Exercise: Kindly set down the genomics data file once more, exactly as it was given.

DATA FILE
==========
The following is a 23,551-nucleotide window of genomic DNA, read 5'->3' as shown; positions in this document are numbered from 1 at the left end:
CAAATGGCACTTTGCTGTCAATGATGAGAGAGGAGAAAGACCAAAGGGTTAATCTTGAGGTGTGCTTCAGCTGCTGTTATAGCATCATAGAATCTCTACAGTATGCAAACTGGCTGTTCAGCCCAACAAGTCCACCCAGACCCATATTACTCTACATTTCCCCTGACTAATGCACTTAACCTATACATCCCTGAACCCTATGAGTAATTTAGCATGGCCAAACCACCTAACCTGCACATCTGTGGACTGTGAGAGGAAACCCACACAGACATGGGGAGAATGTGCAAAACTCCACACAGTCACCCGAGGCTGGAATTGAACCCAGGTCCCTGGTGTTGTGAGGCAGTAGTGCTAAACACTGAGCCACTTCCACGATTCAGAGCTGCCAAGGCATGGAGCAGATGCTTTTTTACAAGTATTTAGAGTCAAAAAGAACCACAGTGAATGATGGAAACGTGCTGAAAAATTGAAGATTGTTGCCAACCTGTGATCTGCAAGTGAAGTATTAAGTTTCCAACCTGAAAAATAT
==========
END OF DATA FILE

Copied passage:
The following is a 23,551-nucleotide window of genomic DNA, read 5'->3' as shown; positions in this document are numbered from 1 at the left end:
CAAATGGCACTTTGCTGTCAATGATGAGAGAGGAGAAAGACCAAAGGGTTAATCTTGAGGTGTGCTTCAGCTGCTGTTATAGCATCATAGAATCTCTACAGTATGCAAACTGGCTGTTCAGCCCAACAAGTCCACCCAGACCCATATTACTCTACATTTCCCCTGACTAATGCACTTAACCTATACATCCCTGAACCCTATGAGTAATTTAGCATGGCCAAACCACCTAACCTGCACATCTGTGGACTGTGAGAGGAAACCCACACAGACATGGGGAGAATGTGCAAAACTCCACACAGTCACCCGAGGCTGGAATTGAACCCAGGTCCCTGGTGTTGTGAGGCAGTAGTGCTAAACACTGAGCCACTTCCACGATTCAGAGCTGCCAAGGCATGGAGCAGATGCTTTTTTACAAGTATTTAGAGTCAAAAAGAACCACAGTGAATGATGGAAACGTGCTGAAAAATTGAAGATTGTTGCCAACCTGTGATCTGCAAGTGAAGTATTAAGTTTCCAACCTGAAAAATAT